The French Presidential Elections: How Lebanon Voted

The results of the French presidential elections have been revealed. François Hollande, sadly, barely edged out Nicolas Sarkozy with 51.62% of the votes.

In the first round of the vote, Lebanese-French gave Nicolas Sarkozy an edge over Hollande with more than 55% of the vote. You can check out the numbers for the first round here.

For the second round, the difference is even more drastic. But there’s something telling about the results.

 

Nicolas Sarkozy won in every single voting station in Lebanon, apart from two in West Beirut, one in Tripoli and one in Saida.

Don’t call me sectarian for this but the stereotypes about who’s voting for who are apparently true. And it is an interesting observation, nonetheless. Lebanese Christians, based on the predominantly Christian areas of East Beirut and Jounieh, overwhelmingly voted for Sarkozy, while Lebanese Muslims (Saida, Tripoli & West Beirut) favored Hollande.

The discrepancy is, I suppose, based on both candidate’s differing views to immigration. I would assume Lebanese-French Muslims believe a France under Hollande would make things easier for their families here. I guess people can dream.

Either way, an overwhelming majority from Lebanese-French to Sarkozy. And Lebanon sides with the Right. Again.

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The French Presidential Elections – Round One: How Lebanon Voted

As expected, both Nicolas Sarkozy and François Hollande advanced to the second round of the French presidential elections to be held on May 6th.

According to official results, Sarkozy got 26.1% of the votes while Hollande got 29%. The current polls show the Socialist Hollande leading Sakozy 54% to 46% for the second round. The shock of the night, however, was a huge score by the woman of the French “Front National” Marine Le Pen who managed to break the two-party dichotomy of France by getting 18% of the votes, according to the latest results.

Her score will come as a headache for the socialists who are deciding to round cloud nine up until May 6th. If Le Pen endorses Sarkozy, all bets are off.

But political analysis aside, here’s how the situation was in Lebanon yesterday. 15000 French people are registered to vote in Lebanon, out of which 51.5% voted. On top of the French residing in Lebanon, 1600 French residing in Syria are eligible to vote in Lebanon due to the situation in their country. Out of those, only 28% cast their ballots.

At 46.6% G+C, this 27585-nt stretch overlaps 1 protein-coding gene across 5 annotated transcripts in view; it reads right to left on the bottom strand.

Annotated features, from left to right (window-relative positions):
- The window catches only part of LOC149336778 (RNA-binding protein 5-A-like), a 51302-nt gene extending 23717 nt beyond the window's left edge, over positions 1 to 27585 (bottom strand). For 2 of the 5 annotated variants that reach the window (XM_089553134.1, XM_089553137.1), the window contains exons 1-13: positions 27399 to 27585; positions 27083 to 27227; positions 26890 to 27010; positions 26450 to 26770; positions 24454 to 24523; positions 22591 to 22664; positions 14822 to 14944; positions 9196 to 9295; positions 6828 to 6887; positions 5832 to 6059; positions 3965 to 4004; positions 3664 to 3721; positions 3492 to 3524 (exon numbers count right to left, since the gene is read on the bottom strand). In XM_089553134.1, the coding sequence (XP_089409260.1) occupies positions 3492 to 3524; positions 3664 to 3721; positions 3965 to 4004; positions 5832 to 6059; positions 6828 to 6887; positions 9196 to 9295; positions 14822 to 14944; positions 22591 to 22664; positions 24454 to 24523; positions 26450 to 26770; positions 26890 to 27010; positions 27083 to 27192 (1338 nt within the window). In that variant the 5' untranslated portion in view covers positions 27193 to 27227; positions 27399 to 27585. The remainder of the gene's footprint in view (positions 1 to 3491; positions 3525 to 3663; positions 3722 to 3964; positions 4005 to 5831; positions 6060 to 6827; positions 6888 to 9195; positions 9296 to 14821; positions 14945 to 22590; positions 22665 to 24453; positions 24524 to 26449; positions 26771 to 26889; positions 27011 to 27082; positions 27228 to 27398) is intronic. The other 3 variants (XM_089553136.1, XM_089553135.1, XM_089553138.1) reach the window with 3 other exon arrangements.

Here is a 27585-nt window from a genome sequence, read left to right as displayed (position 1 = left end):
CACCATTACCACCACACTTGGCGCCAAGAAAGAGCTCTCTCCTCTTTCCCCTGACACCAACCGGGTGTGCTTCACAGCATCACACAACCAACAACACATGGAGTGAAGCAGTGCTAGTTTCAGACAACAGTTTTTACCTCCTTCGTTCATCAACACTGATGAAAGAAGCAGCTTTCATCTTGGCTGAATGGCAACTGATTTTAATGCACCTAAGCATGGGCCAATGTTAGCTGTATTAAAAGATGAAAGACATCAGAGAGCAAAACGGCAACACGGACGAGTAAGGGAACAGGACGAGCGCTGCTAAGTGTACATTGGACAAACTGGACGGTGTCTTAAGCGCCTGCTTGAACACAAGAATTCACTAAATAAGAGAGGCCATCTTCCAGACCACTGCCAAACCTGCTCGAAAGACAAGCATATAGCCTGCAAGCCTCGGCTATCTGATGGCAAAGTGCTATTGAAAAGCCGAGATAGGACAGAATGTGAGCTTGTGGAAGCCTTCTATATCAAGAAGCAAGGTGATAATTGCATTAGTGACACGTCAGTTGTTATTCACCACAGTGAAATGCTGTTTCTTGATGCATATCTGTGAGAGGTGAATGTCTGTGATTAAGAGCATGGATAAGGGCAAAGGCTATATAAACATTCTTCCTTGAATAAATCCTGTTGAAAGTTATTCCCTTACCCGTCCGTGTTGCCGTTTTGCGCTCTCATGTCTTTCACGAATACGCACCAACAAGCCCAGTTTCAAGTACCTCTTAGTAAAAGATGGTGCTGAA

As a reminder, in 2007 Nicolas Sarkozy got 51.5% in the first round in Lebanon. This time, however, he got 54.47%, beating Hollande who only got 19.81%.

On the other hand, Marine Le Pen got 9% among French-Lebanese voters, almost double what her father managed in 2007 in Lebanon but still less than the result she got in France.

All foreign territoires put together have Sarkozy ahead of Hollande at 38% to 28.31%. Marine Le Pen came in fourth with 5.34%. The total participation in Lebanon is above the average for French expats, which settled at 40%.

Altogether, here’s yet another elections where Lebanese voters who hold a second nationality go with a right wing candidate.

The French Presidential Elections – Round One

Over 45 million eligible French people are heading to cast their ballots in the first round of their presidential elections today, of which no one is expected to take the absolute majority of votes needed to win and not head to a second round between the top 2 vote getters.

Nicolas Sarkozy and François Hollande are neck and neck in the most recent published polls and both are expected to qualify to the second round.

In Lebanon, the registered French people residing in Lebanon are around 13,000. Of those, more than 7000 are expected to vote, in similar numbers to 2007 where 51.7% voted for Sarkozy in the first round and 71.5% in the second round.

Many more Lebanese-French who reside in France are also eligible to vote. The 2007 numbers from those Lebanese show a drastic preference to Sarkozy as well.

A fraction of Lebanese voters also support far right candidate Le Pen.

(source)

For the French residing in Lebanon, have you voted? Or are you waiting for the more decisive second round to cast your ballot?